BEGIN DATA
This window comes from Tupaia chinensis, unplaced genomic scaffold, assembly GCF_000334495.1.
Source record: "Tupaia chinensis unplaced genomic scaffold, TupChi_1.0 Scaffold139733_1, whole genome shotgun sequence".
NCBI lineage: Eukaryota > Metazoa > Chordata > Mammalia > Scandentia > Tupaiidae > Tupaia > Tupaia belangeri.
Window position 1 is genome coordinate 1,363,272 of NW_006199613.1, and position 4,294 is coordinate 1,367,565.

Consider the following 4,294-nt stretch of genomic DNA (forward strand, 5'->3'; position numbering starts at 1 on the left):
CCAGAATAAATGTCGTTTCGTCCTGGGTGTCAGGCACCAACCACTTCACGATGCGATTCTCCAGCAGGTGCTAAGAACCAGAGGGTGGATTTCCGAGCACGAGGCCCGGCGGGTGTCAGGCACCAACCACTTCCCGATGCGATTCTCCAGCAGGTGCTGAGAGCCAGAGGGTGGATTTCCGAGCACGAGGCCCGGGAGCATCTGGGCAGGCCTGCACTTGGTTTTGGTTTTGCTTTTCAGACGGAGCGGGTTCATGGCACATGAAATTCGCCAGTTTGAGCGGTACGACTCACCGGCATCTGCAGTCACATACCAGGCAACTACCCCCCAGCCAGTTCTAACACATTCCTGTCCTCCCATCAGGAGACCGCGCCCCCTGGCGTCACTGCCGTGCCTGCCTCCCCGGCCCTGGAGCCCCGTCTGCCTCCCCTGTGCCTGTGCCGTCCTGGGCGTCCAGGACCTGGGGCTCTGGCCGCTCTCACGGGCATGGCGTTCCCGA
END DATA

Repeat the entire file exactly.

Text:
This window comes from Tupaia chinensis, unplaced genomic scaffold, assembly GCF_000334495.1.
Source record: "Tupaia chinensis unplaced genomic scaffold, TupChi_1.0 Scaffold139733_1, whole genome shotgun sequence".
NCBI lineage: Eukaryota > Metazoa > Chordata > Mammalia > Scandentia > Tupaiidae > Tupaia > Tupaia belangeri.
Window position 1 is genome coordinate 1,363,272 of NW_006199613.1, and position 4,294 is coordinate 1,367,565.

Consider the following 4,294-nt stretch of genomic DNA (forward strand, 5'->3'; position numbering starts at 1 on the left):
CCAGAATAAATGTCGTTTCGTCCTGGGTGTCAGGCACCAACCACTTCACGATGCGATTCTCCAGCAGGTGCTAAGAACCAGAGGGTGGATTTCCGAGCACGAGGCCCGGCGGGTGTCAGGCACCAACCACTTCCCGATGCGATTCTCCAGCAGGTGCTGAGAGCCAGAGGGTGGATTTCCGAGCACGAGGCCCGGGAGCATCTGGGCAGGCCTGCACTTGGTTTTGGTTTTGCTTTTCAGACGGAGCGGGTTCATGGCACATGAAATTCGCCAGTTTGAGCGGTACGACTCACCGGCATCTGCAGTCACATACCAGGCAACTACCCCCCAGCCAGTTCTAACACATTCCTGTCCTCCCATCAGGAGACCGCGCCCCCTGGCGTCACTGCCGTGCCTGCCTCCCCGGCCCTGGAGCCCCGTCTGCCTCCCCTGTGCCTGTGCCGTCCTGGGCGTCCAGGACCTGGGGCTCTGGCCGCTCTCACGGGCATGGCGTTCCCGA